What’s print got to do with it, got to do with it? The Tina Turner lyric (or something like it) comes flooding back with reports of Australia’s recent PacPrint show.
I missed it for the first time for decades this year… and by the sounds of things, I’m not the only one. Not that they didn’t attend, mind you. It’s just that the “2021-dubbed” 2022 event which has just taken place seems to have borne little resemblance to its predecessors and they missed the “original”.
Present on the news printing front was manrolandGoss – one of the last men standing of the newspaper press majors – and mailroom specialist Ferag, both of which have lives beyond a domestic news industry which has gone beyond “mature” to fractured.
Missing were Koenig & Bauer and Heidelberg, traditionally the biggest exhibitor in the Melbourne show and the one that once told us it would dominate newspaper printing. Remember the year they brought a Mercury single-width press to the show, but then struggled to find a buyer for it?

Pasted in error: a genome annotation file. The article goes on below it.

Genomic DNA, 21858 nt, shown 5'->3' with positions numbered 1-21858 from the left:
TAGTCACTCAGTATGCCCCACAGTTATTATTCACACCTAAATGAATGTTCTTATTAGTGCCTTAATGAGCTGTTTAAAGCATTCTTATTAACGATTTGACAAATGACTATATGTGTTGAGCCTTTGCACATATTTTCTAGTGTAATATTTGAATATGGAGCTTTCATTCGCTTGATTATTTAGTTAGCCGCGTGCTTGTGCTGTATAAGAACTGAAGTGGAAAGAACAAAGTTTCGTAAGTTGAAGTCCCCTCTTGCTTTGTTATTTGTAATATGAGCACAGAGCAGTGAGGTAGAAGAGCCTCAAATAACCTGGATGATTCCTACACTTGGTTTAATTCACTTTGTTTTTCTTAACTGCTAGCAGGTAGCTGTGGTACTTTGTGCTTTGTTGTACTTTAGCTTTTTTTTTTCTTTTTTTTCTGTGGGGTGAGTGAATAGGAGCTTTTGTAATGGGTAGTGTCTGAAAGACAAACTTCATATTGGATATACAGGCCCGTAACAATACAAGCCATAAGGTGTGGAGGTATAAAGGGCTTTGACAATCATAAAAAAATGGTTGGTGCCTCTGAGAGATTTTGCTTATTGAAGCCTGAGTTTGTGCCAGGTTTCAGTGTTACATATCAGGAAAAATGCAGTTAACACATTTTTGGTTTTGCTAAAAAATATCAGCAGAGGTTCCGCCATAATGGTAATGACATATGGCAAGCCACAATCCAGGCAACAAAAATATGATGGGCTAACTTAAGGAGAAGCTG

I was told to expect a show full of wideformat and labels, and if that was to understate the event, it would only be by the margin by which cut-sheet digital print has now embraced and enveloped everything. Margins of downsizing recall the way in which Heidelberg, traditionally a whole hall at industry giant DRUPA, limited its floor space by cosily building an internal wall around it.
The opportunity to talk digital print was offered by Screen – which had a big inkjet web order in France to report – HP representative the Currie Group, and Kodak, which was quoting my recent Sogémedia interview on LinkedIn. With little likelihood of abandoned plans for hyperlocal or short-run newspaper printing being resumed in Australia, they had little to look forward to.
Credit to Curries – whose interests span offset, digital and print finishing, and have done across seven decades – for providing a little pizzazz (pictured) to the proceedings.